We used the FamFetch tool with the entry name B2MG_HUMAN to search the HOVERGEN database. The retrieved family, HBG006197, consisted of 130 protein sequences from 96 different species with Gnathostomata as a common ancestor. We selected a single sequence for each species and the CLUSTALW algorithm was used to align the resulting 96 proteins (Figure 1). A simple conservation analysis of the amino acids based on this multiple alignment allowed us to compute conservation, quality and consensus annotation for a specific region (Figure 2). In the multiple alignment, Trp60 and Trp95 of mature β2-m are located at positions 96 and 137, respectively, and both show a consensus over 90% (97% and 94%, respectively). This observation represents the first evidence of the relevance of the two amino acids. However, the conservation and the quality annotation show that the chemistry and the quality of the conservation is high for Trp60 (10 and 203.034, respectively), but quite low for Trp95 (7 and 173.665) suggesting a high probability of mutation for Trp95. As described previously, while Trp60 is solvent-exposed and essential for promoting intermolecular association, Trp95 is buried in the hydrophobic cavity of the protein delimited by residues Ser11, Asn21, Leu23, Phe70, Pro72 and Tyr78. This analysis shows that all these amino acids have a high percentage of consensus, as well as high values of conservation and quality annotation: Ser11 (position 42): 91%, 9, 208.772; Asn21 (position 53): 98%, 10, 209.680; Leu23 (position 55): 95%, 10, 214.541; Phe70 (position 106): 95%, 10, 205.723; Pro72 (position 109): 98%, 10, 215.842; Tyr78 (position 117): 89%, 9, 194.226.

Figure 1
figure 1

Multiple alignments obtained using the CLUSTALW algorithm. The multiple alignments are displayed with the JalView applet, using the CLUSTALX colour mode. Two arrows indicate the amino acids of interest.

Figure 2
figure 2

Conservation analysis performed on the multiple alignment with the JalView applet.

The phylogenetic tree was constructed using four different methods: Neighbor-Joining (NJ), Maximal Parsimony (MP), Minimum Evolution (ME) and Bayesian Inference (BI). The taxonomy of the organisms was considered as a species tree (Figure 3) with Triakis scyllium and Raja eglanteria as the most basal, both belonging to Chondrichthyes (cartilaginous fishes), which was also the most divergent class. The distinction between those two species can only be based on the fossil records of the corresponding genus; in fact the Triakis genus is dated from the Palaeocene 65.5-55.8 Ma (million years ago), whereas the Raja genus is from the Maastrichtian (70.6-65.5 Ma). For this reason, we selected Raja eglanteria as a unique and the most basal taxon. Therefore, we re-rooted the gene trees by selecting as root the Raja eglanteria protein, B2MG_RAJEG. Moreover, the sequence from Triakis scyllium has limited similarity with all the other family members, so the alignment and the subsequent conclusions on the conservation would have limited reliability. It is worth noting that the most basal species, in which β2-m is present, belong to cartilaginous fishes; therefore, we can approximately date the appearance of the protein at about 500 Ma (455 Ma for the fossil record and 528 for molecular time, estimation based on a large scale multiple genes alignment) [8]. Therefore, we can assume that the appearance of β2-m in vertebrates is coincident with the appearance of adaptive immunity and the expression of MHCI and related molecules.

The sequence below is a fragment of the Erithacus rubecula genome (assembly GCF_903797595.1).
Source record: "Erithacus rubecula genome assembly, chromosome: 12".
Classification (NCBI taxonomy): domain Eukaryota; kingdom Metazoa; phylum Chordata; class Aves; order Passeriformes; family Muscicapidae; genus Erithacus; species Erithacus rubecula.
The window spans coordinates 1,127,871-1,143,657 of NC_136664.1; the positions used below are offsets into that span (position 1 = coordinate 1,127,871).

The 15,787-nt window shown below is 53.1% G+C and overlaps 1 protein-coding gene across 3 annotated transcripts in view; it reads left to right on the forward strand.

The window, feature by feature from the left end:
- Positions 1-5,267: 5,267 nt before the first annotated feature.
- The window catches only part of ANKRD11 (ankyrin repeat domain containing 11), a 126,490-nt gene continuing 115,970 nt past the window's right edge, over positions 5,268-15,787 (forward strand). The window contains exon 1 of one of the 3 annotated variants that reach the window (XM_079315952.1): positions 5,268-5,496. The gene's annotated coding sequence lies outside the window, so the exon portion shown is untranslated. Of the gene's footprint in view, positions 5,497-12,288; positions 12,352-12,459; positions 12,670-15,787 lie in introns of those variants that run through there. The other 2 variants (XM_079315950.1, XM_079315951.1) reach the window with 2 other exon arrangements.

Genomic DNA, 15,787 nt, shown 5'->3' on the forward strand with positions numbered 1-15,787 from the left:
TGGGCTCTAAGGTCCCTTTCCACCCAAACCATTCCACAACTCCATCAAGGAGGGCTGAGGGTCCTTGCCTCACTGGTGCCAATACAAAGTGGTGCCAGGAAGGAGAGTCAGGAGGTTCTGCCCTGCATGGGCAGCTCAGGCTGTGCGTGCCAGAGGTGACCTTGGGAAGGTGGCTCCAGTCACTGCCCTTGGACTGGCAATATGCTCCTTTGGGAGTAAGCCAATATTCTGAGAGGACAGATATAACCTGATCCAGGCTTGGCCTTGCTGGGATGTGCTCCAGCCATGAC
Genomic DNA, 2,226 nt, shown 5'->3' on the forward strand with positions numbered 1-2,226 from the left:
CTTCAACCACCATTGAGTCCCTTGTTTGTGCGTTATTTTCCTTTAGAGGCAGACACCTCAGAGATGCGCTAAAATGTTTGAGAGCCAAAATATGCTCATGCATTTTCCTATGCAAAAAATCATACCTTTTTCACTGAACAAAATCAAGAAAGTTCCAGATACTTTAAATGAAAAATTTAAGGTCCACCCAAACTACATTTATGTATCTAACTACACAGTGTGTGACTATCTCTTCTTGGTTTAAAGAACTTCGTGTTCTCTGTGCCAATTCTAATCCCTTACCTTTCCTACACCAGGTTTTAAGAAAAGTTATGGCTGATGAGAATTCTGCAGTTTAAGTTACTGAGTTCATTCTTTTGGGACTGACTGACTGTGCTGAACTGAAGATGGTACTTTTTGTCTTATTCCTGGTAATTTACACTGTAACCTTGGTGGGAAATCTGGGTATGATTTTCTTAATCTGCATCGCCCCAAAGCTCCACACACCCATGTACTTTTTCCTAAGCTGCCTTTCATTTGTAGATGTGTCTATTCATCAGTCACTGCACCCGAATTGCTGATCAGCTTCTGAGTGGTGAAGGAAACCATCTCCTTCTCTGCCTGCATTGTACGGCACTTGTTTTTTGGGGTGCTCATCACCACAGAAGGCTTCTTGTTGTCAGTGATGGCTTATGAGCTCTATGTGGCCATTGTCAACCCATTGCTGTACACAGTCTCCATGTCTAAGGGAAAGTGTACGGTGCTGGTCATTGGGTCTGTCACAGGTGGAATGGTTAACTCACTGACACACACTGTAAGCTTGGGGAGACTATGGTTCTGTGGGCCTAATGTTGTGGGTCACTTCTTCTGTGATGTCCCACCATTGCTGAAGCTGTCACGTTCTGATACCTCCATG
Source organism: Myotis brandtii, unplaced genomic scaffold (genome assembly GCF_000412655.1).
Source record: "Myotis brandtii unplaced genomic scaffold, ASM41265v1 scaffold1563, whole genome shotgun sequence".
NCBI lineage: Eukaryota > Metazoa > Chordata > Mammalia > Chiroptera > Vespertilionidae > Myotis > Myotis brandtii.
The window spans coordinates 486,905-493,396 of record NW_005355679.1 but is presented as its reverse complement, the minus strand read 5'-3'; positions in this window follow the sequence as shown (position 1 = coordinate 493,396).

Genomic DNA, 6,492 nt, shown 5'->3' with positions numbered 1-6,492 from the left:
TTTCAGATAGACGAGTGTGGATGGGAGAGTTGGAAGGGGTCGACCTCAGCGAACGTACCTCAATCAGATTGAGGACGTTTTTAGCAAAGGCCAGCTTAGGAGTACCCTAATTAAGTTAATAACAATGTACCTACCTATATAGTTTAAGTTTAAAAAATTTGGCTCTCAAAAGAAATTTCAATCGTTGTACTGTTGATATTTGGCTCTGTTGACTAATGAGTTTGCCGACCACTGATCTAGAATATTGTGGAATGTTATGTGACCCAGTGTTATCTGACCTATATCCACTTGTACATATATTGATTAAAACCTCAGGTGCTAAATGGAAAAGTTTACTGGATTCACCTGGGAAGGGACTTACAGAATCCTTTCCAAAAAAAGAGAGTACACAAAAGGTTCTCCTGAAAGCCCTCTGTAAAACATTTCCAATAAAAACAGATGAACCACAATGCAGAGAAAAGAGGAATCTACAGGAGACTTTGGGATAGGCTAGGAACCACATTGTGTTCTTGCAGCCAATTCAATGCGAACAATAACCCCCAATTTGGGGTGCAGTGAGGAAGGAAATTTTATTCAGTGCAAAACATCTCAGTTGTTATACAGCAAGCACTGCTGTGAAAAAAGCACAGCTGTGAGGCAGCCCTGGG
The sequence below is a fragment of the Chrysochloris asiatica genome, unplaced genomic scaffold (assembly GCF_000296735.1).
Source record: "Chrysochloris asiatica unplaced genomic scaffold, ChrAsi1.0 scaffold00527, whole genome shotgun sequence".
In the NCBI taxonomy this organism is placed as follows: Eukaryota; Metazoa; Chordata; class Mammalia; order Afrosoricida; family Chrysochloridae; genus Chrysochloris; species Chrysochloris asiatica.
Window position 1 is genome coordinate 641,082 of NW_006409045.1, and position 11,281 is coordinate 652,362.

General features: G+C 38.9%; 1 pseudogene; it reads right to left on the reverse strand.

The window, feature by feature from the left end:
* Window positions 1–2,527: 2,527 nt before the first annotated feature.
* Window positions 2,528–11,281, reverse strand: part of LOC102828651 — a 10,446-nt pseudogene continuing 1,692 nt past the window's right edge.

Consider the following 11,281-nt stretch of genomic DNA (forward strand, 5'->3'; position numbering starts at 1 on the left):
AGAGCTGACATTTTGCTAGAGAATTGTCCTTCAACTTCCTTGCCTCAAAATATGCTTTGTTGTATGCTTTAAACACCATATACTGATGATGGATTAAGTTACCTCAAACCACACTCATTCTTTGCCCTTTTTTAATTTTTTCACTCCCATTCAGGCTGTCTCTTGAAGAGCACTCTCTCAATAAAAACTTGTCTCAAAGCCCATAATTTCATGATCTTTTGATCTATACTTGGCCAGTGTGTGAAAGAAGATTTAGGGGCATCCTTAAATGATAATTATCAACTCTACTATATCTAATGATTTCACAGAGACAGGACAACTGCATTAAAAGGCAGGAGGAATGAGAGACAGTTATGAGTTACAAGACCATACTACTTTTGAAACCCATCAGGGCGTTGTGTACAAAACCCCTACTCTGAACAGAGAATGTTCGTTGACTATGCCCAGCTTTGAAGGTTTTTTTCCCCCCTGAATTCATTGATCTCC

Figure 3
figure 3

Species tree extracted using the NCBI Taxonomy Browser. The main taxonomic groups are highlighted.

The evolution of β2-m is similarly represented by the four re-rooted gene trees and the species tree. The topology of these four gene trees was compared with the species tree by computing the Robinson-Foulds metric. The gene tree, which better follows species evolution, was constructed by BI (difference equals to 116) (Figure 4) and was considered as the reference gene tree. A simple reconciliation analysis performed on 20 representative species confirmed the topology agreement between gene and species trees (Additional file 1). The main differences between gene and species trees are the positions of the sequences from the unique Amphibia organism, Xenopus laevis and Paralichthys olivaceous (a bony fish). Choi et al. demonstrated that the β2-m of Paralichthys olivaceous (flounder) is very similar to that of other sea-fish, such as Raja Eglanteria, but it is phylogenetically distant from other β2-m proteins belonging to fishes (e.g. Danio rerio (Zebrafish), Ictalurus punctatus (Catfish), Oncorhynchus mykiss (Trout) and Ctenopharyngodon idella (Carp) [9]. The reconciled trees show few duplications of the gene that explains the difference between species and gene trees (Additional file 2); it is interesting that the first duplication seems to be influenced by the presence of Leu or Trp95. Similar conclusions can be achieved by analysing the more complex tree obtained from the reconciliation of the whole gene and species trees (Additional file 3).